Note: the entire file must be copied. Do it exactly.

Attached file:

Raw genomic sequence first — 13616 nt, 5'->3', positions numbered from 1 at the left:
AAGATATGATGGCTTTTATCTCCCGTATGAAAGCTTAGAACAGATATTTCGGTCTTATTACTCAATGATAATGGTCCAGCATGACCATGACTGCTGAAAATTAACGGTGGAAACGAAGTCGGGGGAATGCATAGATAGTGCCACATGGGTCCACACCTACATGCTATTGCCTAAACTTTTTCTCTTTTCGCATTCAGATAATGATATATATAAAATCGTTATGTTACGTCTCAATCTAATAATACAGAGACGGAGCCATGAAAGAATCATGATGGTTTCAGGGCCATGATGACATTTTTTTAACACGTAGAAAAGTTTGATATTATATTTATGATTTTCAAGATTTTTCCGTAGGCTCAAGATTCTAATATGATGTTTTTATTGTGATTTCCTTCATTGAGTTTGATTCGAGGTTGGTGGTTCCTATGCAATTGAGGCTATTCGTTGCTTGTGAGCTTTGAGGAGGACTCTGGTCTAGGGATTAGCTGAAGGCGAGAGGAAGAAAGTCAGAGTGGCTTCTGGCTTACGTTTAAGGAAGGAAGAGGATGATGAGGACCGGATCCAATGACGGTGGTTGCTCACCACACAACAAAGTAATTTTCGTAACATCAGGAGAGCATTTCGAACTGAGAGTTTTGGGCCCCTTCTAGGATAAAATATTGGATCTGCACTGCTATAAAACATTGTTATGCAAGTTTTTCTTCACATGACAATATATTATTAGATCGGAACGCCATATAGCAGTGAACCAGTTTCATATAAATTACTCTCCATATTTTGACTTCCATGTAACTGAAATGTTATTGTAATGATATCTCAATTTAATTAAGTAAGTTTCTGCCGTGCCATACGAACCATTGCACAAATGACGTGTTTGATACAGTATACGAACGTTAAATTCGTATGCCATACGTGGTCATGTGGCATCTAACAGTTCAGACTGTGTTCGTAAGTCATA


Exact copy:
Raw genomic sequence first — 13616 nt, 5'->3', positions numbered from 1 at the left:
AAGATATGATGGCTTTTATCTCCCGTATGAAAGCTTAGAACAGATATTTCGGTCTTATTACTCAATGATAATGGTCCAGCATGACCATGACTGCTGAAAATTAACGGTGGAAACGAAGTCGGGGGAATGCATAGATAGTGCCACATGGGTCCACACCTACATGCTATTGCCTAAACTTTTTCTCTTTTCGCATTCAGATAATGATATATATAAAATCGTTATGTTACGTCTCAATCTAATAATACAGAGACGGAGCCATGAAAGAATCATGATGGTTTCAGGGCCATGATGACATTTTTTTAACACGTAGAAAAGTTTGATATTATATTTATGATTTTCAAGATTTTTCCGTAGGCTCAAGATTCTAATATGATGTTTTTATTGTGATTTCCTTCATTGAGTTTGATTCGAGGTTGGTGGTTCCTATGCAATTGAGGCTATTCGTTGCTTGTGAGCTTTGAGGAGGACTCTGGTCTAGGGATTAGCTGAAGGCGAGAGGAAGAAAGTCAGAGTGGCTTCTGGCTTACGTTTAAGGAAGGAAGAGGATGATGAGGACCGGATCCAATGACGGTGGTTGCTCACCACACAACAAAGTAATTTTCGTAACATCAGGAGAGCATTTCGAACTGAGAGTTTTGGGCCCCTTCTAGGATAAAATATTGGATCTGCACTGCTATAAAACATTGTTATGCAAGTTTTTCTTCACATGACAATATATTATTAGATCGGAACGCCATATAGCAGTGAACCAGTTTCATATAAATTACTCTCCATATTTTGACTTCCATGTAACTGAAATGTTATTGTAATGATATCTCAATTTAATTAAGTAAGTTTCTGCCGTGCCATACGAACCATTGCACAAATGACGTGTTTGATACAGTATACGAACGTTAAATTCGTATGCCATACGTGGTCATGTGGCATCTAACAGTTCAGACTGTGTTCGTAAGTCATA